Abandoning Magda to Napier's care had been a blow, but he'd seen no other choice. Though he hoped he'd ensured her safety by leaving her, it did nothing to ease the torture of separation. Traitorous thoughts had flickered, taunting him. Perhaps Napier won't find Lonan. Perhaps she'll choose to stay. Perhaps, when this madness is through, shell be in Mont rose. Waiting.
He pushed such notions from his mind. They were too painful. He needed to focus on the task at hand. If James couldn't have Magda in his life, he'd sacrifice his life to his cause.
Seeing Will Rollo again had done much to take the edge off his melancholy, but it was something about the rhythm of the tides that reminded him of his true calling. That pounding of wave on rock was as much a part of him as it was a part of Scotland. And it was for Scotland that he rode now, to pursue what was best for his beloved country.
"I will hear news of Montrose," James said, nudging his horse into a brisk walk. "I find I've yearned for the sea." Rollo appeared beside him, staring sternly at the road ahead. "As Margaret tells it, you've been yearning for something considerably more feminine these past days." Astonished, James swung his head to look at his friend, whose mouth was still set in a grim line. "You devil!" Standing in his stirrups, he leaned back to clap Rollo's horse hard on the rump.
And even Rollo spared a laugh when both horses broke into a gallop, as the two friends rode south to parley with the king.
"The spires of Oxford!" James shouted, pointing across a tangled field to distant towers that rose to elegant points on the horizon.
"It's been a fortnight of hard riding," Rollo said dourly, leaning to massage his legs. "I was beginning to doub t their existence."
"Such a lack of faith." James tsked, pulling his mount up to ride shoulder to shoulder. "A fortnight is superb time for such a distance."
"Now we just need to cross these mucky fields," Rollo grumbled. "Another fine pasture of sheep dung. I weary of the sheep dung, James."
"Don't sound so fashed. I promise to find us a good pub upon our arrival."
"Well at least, miraculously, there's no rain to greet us. Merely gray spires in a gray sky."
"There's the spirit," James said sarcastically.
Wary of the uneven meadow, they kept their mounts to a tentative trot. The meadow was rutted and muddy from winter's melted snows, and it would do no good to lame a horse so close to their journey's end.
A short ride brought them to Oxford proper, and the men looked around in disbelief as they walked their horses slowly down Broad Street. Gone from Oxford was any sense of scholarly atmosphere, nor was there much indication that it had ever functioned as a university at all. Soldiers roamed the streets as far as the eye could see, and the town seemed to James a tinderbox of bored men anxious for battle.
"We'll find ourselves a pay house and settle in."
"Aye," Rollo replied, "if the town is taking civilians." He looked around warily. "King's men as far as the eye can see. If I hadn't called myself a Royalist before, I shall now."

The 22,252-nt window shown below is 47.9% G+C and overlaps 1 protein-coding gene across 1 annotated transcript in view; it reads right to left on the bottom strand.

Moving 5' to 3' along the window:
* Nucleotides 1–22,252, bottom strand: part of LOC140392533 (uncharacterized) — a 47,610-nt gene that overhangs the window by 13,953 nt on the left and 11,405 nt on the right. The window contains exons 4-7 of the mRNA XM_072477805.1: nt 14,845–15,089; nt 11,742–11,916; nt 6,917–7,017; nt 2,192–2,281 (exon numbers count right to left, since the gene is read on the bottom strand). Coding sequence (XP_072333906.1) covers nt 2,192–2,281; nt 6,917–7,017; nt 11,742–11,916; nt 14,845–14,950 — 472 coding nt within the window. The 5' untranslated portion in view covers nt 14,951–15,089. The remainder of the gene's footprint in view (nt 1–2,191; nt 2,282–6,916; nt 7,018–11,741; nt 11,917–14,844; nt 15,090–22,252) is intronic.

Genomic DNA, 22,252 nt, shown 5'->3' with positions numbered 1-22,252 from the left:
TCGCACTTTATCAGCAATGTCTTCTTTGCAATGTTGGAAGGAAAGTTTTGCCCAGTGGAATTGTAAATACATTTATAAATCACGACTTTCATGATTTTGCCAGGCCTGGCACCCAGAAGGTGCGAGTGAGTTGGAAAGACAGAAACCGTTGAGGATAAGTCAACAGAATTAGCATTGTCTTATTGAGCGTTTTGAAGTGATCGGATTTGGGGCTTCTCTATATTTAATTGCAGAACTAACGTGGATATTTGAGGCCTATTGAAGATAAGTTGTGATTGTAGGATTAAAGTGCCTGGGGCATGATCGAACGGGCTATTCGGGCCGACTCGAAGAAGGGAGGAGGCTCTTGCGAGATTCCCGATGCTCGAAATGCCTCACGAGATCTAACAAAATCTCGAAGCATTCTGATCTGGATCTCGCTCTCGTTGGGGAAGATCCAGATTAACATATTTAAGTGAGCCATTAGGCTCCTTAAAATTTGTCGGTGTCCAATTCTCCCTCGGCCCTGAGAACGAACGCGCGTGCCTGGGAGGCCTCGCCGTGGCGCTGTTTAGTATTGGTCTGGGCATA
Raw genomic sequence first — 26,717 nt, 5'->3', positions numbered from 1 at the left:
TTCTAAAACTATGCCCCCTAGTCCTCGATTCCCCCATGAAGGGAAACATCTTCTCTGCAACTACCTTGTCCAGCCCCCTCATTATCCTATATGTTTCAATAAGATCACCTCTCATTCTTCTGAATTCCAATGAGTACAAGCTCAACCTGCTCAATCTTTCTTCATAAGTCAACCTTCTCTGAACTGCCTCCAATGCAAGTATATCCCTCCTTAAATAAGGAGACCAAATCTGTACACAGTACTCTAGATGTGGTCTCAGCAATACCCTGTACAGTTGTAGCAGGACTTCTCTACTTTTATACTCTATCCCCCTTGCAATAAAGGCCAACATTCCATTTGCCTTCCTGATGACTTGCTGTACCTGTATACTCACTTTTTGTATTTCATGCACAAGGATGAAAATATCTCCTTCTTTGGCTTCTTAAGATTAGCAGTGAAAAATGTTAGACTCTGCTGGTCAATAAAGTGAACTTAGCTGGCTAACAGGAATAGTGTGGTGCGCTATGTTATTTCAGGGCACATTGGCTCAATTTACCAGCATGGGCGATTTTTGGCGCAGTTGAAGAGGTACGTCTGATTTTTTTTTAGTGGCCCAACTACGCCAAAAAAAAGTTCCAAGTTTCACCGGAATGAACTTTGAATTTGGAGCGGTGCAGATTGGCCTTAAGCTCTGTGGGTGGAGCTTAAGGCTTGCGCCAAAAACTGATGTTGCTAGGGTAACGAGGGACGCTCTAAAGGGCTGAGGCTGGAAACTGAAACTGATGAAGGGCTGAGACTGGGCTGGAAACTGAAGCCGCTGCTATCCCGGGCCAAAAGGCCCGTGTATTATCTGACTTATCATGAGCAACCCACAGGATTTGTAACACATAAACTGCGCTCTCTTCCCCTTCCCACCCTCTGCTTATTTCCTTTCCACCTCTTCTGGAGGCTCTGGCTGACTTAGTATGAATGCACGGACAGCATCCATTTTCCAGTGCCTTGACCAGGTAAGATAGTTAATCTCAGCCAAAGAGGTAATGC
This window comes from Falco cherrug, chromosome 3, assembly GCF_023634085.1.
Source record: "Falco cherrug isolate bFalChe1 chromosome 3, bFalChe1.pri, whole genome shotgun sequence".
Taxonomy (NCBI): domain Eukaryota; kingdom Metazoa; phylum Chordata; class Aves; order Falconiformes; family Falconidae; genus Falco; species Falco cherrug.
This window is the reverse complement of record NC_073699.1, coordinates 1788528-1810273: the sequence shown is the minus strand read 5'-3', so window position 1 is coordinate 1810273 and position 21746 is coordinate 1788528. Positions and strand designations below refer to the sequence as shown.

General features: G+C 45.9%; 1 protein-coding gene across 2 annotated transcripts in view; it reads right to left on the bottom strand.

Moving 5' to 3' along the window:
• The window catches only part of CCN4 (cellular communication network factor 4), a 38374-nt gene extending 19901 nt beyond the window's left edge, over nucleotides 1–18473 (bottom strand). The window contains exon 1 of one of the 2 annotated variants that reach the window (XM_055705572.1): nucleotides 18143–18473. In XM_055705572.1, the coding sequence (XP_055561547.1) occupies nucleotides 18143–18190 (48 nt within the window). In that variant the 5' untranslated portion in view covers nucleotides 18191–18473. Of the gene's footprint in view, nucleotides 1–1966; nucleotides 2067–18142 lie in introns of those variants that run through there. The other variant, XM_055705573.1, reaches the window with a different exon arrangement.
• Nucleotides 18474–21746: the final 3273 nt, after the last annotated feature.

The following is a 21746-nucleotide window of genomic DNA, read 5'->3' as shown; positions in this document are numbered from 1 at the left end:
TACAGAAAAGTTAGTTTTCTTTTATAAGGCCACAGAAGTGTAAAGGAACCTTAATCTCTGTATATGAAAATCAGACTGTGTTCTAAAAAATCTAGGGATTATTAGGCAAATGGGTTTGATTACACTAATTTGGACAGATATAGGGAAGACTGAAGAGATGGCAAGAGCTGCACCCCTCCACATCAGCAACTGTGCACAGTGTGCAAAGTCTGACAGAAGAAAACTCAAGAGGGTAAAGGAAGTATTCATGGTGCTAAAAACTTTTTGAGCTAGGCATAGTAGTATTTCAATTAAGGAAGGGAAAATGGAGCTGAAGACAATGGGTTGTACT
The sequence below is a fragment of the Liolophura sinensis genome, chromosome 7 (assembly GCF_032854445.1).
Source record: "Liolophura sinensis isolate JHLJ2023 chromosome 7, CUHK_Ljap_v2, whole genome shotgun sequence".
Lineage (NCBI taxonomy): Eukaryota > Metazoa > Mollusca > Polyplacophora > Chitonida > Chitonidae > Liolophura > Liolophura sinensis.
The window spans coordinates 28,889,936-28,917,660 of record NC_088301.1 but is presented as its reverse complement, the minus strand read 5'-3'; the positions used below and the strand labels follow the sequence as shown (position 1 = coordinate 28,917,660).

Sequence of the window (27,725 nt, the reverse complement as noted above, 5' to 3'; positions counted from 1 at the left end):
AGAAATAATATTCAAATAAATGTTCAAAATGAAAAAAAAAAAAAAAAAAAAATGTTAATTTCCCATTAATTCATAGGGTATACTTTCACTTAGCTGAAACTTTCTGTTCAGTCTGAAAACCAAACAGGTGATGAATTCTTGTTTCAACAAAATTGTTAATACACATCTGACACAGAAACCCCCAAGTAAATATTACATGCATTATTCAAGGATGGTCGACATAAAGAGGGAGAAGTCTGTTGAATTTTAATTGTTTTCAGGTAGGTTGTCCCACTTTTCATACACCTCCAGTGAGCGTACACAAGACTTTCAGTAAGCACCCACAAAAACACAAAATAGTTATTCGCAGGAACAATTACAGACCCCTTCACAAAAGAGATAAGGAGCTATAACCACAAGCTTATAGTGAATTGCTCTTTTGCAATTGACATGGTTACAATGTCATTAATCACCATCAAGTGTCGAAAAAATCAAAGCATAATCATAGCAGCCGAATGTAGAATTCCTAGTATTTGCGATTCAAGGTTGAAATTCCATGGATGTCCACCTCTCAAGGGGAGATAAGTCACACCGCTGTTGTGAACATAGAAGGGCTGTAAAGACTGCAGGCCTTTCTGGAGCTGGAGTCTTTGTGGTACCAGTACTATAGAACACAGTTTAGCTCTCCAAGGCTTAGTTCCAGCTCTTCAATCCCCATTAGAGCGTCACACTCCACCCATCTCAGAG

"These infernal Puritans. So hostile!" The king distractedly held a small gilded looking glass above his head to study the fall of his hair atop his broad lace collar. "I have e nough to concern me here in England without Scottish noblemen stirring the pot."
"Your Majesty?" The painter gestured, gently reminding him to return to his former pose.
"Yes, yes." Charles nodded impatiently. Settling back into position, the king canted his head slightly to keep one eye on the man pacing the room. Colonel Sibbald was an old soldier, and just the sort he'd need to subdue the Covenanters. The king had thought the militia in Aberdeen could put a neat stop to Campbell and Graham, and had been surprised when the city fell. The Covenanters had relied on more than might that day; Graham led them, and exercised military tactics more refined than Charles had expected.
But word had it there was now dissention between him and the Campbell. If Charles could convince Graham to leave the Covenanters and join his Royalists, it might give him hope of quelling this uprising once and for all.
"So this Graham comes for an audience?"
"If it pleases Your Majesty," the colonel replied, surreptitiously pouring his third glass of brandy.
"I'm told he's a confident sort." Charles scowled. "Perhaps a bit overconfident, I say."
Sibbald shrugged. "Might I remind Your Majesty that you snubbed him at your first and only meeting? I recommend a more politic reception this time round." He tossed back his drink and placed the empty snifter on a tray. "The Marquis of Montrose could be a real asset to your cause." "Perhaps I should side with the Campbell instead." The king glared a moment at the colonel, who stood almost a foot taller than the diminutive monarch.
"Have a care, Your Majesty." The colonel adjusted his waistcoat, clearly uncomfortable in the formal dress appropriate for a royal audience. "Rumor is, his men have taken to calling him King Campbell."